St Andrew’s Church

Star Travel Rating

4/5

Review type

Things to do

Location

Date of travel

2013

Product name

Product country

Product city

Travelled with

Husband

Reasons for trip

This is regarded as one of the best examples of a medieval church in the county with its tall elegant spire acting as a local landmark. Most of the fabric is 13/14thC. It is an impressive building, but didn’t quite work for us and we were a trifle disappointed. We felt the medieval heritage was being ignored and disregarded to be replaced by modern furnishings in the chancel.

It is surrounded by a large, well tended graveyard. The large tower at the west end has pinnacles and flying buttresses to the spire and very large plain glass windows at the base. The tall nave has a steep pitched roof with a lower and very long chancel.

Entry is through the north porch with a big wooden door with iron studs. Inside pillars and pointed arches with small carved heads at the base, separate nave and side aisles. The church has a lovely wooden beam ceiling with carved decoration in the centre of the beams.

The plaster was scrapped off the walls by the Victorians, leaving exposed stonework. A small bit of plaster with a painted shield survives between the second and third arches of the south wall. There is the remains of another 14thC wall painting on the south wall above the founder’s tomb. This is described as the Coronation of the Virgin. We could identify Christ with an orb in his left hand and his right raised in blessing. Above him is a moon and stars. On either side are two shields, with the remains of figures beyond them.

The beautiful carved wood chancel screen is 14thC although the doors are later. The high altar is a simple table set under the stained glass east window. On the walls are 18thC marble monuments to the Pye family who were lords of the manor. There is a row of 15thC choir stall with misericords on either side of the chancel. These are no longer used and have modern chairs in front of them. In front are modern pale wood choir stalls dedicated to different members of the congregation. They didn’t quite fir with the rest of the church.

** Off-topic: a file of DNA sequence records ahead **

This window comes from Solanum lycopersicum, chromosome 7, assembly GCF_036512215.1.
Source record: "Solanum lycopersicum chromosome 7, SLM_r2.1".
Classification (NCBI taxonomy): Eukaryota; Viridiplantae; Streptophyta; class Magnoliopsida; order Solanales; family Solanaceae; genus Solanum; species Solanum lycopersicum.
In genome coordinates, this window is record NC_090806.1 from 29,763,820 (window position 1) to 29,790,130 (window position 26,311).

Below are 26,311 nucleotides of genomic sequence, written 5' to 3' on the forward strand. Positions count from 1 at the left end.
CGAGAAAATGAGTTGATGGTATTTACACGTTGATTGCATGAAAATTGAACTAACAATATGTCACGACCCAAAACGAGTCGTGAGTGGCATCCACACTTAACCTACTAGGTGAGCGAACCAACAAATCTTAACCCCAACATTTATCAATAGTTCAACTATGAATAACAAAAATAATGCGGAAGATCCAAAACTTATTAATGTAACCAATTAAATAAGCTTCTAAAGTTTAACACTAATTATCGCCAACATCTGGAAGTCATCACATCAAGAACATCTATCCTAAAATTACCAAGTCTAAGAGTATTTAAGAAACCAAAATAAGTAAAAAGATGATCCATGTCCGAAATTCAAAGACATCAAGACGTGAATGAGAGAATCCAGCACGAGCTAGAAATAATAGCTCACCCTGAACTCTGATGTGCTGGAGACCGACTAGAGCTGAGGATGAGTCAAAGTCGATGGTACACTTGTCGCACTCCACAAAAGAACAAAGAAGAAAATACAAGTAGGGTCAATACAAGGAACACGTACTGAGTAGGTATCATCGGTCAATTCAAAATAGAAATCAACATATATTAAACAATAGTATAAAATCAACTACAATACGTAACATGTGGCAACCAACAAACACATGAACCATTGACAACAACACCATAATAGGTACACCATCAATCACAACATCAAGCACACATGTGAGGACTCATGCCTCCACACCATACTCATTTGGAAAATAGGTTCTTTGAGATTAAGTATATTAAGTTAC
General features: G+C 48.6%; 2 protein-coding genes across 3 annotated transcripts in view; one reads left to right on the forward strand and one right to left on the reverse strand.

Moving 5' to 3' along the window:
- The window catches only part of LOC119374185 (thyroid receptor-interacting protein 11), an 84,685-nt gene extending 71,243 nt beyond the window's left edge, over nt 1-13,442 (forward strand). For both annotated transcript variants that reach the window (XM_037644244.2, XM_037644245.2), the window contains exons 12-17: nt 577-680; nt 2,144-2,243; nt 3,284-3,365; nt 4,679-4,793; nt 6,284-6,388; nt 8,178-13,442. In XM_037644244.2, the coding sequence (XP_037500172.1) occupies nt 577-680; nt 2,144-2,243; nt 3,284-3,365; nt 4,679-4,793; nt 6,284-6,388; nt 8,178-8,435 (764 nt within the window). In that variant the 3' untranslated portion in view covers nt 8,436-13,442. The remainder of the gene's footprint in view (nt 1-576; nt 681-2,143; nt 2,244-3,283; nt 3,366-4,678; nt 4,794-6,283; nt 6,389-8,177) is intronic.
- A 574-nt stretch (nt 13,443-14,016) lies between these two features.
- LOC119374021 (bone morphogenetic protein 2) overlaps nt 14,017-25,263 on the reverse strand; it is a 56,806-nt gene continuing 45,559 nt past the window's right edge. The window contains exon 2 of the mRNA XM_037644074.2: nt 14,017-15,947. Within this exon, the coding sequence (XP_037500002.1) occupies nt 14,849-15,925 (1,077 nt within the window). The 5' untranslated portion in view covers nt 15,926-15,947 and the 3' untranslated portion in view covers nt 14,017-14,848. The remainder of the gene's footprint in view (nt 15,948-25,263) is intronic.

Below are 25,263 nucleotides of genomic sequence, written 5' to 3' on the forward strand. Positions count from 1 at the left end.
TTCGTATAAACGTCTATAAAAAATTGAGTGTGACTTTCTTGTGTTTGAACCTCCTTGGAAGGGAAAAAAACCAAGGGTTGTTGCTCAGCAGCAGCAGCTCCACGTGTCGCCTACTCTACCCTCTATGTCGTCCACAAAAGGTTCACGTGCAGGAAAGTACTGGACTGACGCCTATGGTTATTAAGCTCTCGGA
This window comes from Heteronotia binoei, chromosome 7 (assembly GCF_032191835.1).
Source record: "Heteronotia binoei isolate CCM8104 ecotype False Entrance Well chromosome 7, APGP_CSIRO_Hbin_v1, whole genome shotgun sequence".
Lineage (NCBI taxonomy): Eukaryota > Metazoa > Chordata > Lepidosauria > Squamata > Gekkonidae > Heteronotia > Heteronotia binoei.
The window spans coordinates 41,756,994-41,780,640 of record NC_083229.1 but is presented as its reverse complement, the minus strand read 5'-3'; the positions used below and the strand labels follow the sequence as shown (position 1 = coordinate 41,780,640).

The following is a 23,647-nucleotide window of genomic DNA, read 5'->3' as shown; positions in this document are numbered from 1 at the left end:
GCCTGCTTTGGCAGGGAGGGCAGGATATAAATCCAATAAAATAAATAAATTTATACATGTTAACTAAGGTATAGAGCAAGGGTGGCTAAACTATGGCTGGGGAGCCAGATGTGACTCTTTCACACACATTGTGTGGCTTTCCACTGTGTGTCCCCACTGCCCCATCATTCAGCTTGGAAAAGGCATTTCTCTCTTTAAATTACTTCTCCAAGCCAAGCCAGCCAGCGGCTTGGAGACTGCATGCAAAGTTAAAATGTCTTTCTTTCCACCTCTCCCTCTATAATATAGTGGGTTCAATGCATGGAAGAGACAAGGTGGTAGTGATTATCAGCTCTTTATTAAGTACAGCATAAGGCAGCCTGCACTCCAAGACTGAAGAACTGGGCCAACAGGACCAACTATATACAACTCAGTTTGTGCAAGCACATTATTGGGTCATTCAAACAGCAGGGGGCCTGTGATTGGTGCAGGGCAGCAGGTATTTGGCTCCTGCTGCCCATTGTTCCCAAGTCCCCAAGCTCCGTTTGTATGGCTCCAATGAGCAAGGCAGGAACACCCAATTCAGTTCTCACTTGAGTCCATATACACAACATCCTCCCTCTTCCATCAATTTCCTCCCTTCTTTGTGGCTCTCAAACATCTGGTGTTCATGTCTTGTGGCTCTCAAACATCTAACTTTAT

The organ takes up the whole of the end of the south aisle. Behind it is a small Lady Chapel with 14thC carved wooden screens round it. This contains the splendid marble tomb of Sir john Vernon who died 1545 and his wife Ellen. There is an old wooden bier with a flower arrangement on it and tucked away in a corner, an old chest carved out of a solid tree trunk, again with a flower arrangement on it.

On the north wall is a small chapel closed off by glass doors for private prayer or contemplation. This used to be the manorial pew with a small school room above it, reached by a staircase behind a door.

The church is set back from the main street through the village and reached down a narrow lane. We parked outside the brick built village hall which used to be the school room with the school teacher’s house next to it.

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